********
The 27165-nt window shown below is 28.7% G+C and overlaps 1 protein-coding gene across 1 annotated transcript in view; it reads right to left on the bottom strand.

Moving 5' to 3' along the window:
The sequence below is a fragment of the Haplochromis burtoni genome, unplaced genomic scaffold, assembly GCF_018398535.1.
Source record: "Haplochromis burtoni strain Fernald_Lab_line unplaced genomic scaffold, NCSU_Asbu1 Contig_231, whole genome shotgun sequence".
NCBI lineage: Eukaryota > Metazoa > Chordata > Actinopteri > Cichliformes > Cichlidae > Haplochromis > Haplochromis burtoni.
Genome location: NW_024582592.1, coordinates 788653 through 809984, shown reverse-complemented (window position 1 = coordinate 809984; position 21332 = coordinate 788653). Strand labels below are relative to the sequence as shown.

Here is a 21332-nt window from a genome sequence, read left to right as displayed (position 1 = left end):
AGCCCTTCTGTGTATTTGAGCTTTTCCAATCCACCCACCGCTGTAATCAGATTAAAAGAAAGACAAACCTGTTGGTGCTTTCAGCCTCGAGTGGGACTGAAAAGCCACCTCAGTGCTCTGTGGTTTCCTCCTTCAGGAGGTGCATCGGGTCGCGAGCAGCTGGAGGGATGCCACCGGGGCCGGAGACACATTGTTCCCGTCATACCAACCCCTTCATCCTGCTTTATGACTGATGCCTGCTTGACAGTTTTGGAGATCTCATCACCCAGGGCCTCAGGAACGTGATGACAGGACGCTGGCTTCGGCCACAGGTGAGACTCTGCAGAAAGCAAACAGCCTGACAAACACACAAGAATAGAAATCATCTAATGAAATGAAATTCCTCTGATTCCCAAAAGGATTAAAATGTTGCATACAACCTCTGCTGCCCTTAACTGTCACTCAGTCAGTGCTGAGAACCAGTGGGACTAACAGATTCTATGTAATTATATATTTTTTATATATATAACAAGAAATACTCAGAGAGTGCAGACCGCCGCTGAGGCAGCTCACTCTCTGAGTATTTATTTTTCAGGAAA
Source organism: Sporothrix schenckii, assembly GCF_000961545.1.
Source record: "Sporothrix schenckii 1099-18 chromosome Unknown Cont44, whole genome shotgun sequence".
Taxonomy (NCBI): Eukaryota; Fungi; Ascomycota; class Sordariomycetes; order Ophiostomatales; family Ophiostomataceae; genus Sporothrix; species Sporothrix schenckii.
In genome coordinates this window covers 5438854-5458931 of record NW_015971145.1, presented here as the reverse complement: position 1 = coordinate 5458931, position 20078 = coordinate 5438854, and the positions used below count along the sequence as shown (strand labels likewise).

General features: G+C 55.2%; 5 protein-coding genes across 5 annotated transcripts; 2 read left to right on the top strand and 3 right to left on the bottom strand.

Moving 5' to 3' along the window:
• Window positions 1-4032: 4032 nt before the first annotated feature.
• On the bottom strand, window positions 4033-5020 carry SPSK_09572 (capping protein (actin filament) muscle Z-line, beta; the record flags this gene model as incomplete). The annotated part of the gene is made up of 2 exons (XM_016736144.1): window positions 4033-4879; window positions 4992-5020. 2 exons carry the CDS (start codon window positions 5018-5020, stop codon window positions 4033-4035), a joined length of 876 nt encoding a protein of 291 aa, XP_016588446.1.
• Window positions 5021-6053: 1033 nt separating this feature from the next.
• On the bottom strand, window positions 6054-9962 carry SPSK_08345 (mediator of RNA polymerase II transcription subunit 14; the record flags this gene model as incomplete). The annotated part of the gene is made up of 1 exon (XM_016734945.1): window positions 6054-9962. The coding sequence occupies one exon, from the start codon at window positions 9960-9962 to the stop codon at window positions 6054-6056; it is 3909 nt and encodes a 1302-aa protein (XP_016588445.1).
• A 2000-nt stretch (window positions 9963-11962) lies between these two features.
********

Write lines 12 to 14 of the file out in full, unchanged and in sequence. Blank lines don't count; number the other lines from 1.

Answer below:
In genome coordinates this window covers 5438854-5458931 of record NW_015971145.1, presented here as the reverse complement: position 1 = coordinate 5458931, position 20078 = coordinate 5438854, and the positions used below count along the sequence as shown (strand labels likewise).

General features: G+C 55.2%; 5 protein-coding genes across 5 annotated transcripts; 2 read left to right on the top strand and 3 right to left on the bottom strand.

Moving 5' to 3' along the window: